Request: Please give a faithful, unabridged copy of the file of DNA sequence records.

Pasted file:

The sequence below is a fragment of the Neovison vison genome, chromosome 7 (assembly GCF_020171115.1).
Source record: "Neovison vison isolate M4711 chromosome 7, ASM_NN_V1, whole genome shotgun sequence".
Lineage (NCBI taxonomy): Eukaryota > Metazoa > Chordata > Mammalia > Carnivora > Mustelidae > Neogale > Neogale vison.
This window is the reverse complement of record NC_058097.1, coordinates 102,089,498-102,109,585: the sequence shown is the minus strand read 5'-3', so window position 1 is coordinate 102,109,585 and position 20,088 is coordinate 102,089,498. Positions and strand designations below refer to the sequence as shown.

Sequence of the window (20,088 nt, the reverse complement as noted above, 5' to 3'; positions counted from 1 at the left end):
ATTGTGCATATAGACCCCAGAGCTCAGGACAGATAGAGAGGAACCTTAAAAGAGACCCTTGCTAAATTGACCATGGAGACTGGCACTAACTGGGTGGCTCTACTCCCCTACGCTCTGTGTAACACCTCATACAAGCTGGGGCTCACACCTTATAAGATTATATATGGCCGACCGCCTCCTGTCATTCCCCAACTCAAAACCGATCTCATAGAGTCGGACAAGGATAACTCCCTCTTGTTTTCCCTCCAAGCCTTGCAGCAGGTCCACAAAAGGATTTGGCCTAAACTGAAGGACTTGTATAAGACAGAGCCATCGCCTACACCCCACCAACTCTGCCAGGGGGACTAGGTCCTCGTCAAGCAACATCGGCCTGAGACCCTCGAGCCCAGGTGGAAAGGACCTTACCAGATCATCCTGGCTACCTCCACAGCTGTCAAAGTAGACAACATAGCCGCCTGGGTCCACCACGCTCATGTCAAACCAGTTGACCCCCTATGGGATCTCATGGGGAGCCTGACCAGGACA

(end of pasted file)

The sequence below is a fragment of the Neovison vison genome, chromosome 7 (assembly GCF_020171115.1).
Source record: "Neovison vison isolate M4711 chromosome 7, ASM_NN_V1, whole genome shotgun sequence".
Lineage (NCBI taxonomy): Eukaryota > Metazoa > Chordata > Mammalia > Carnivora > Mustelidae > Neogale > Neogale vison.
This window is the reverse complement of record NC_058097.1, coordinates 102,089,498-102,109,585: the sequence shown is the minus strand read 5'-3', so window position 1 is coordinate 102,109,585 and position 20,088 is coordinate 102,089,498. Positions and strand designations below refer to the sequence as shown.

Sequence of the window (20,088 nt, the reverse complement as noted above, 5' to 3'; positions counted from 1 at the left end):
ATTGTGCATATAGACCCCAGAGCTCAGGACAGATAGAGAGGAACCTTAAAAGAGACCCTTGCTAAATTGACCATGGAGACTGGCACTAACTGGGTGGCTCTACTCCCCTACGCTCTGTGTAACACCTCATACAAGCTGGGGCTCACACCTTATAAGATTATATATGGCCGACCGCCTCCTGTCATTCCCCAACTCAAAACCGATCTCATAGAGTCGGACAAGGATAACTCCCTCTTGTTTTCCCTCCAAGCCTTGCAGCAGGTCCACAAAAGGATTTGGCCTAAACTGAAGGACTTGTATAAGACAGAGCCATCGCCTACACCCCACCAACTCTGCCAGGGGGACTAGGTCCTCGTCAAGCAACATCGGCCTGAGACCCTCGAGCCCAGGTGGAAAGGACCTTACCAGATCATCCTGGCTACCTCCACAGCTGTCAAAGTAGACAACATAGCCGCCTGGGTCCACCACGCTCATGTCAAACCAGTTGACCCCCTATGGGATCTCATGGGGAGCCTGACCAGGACA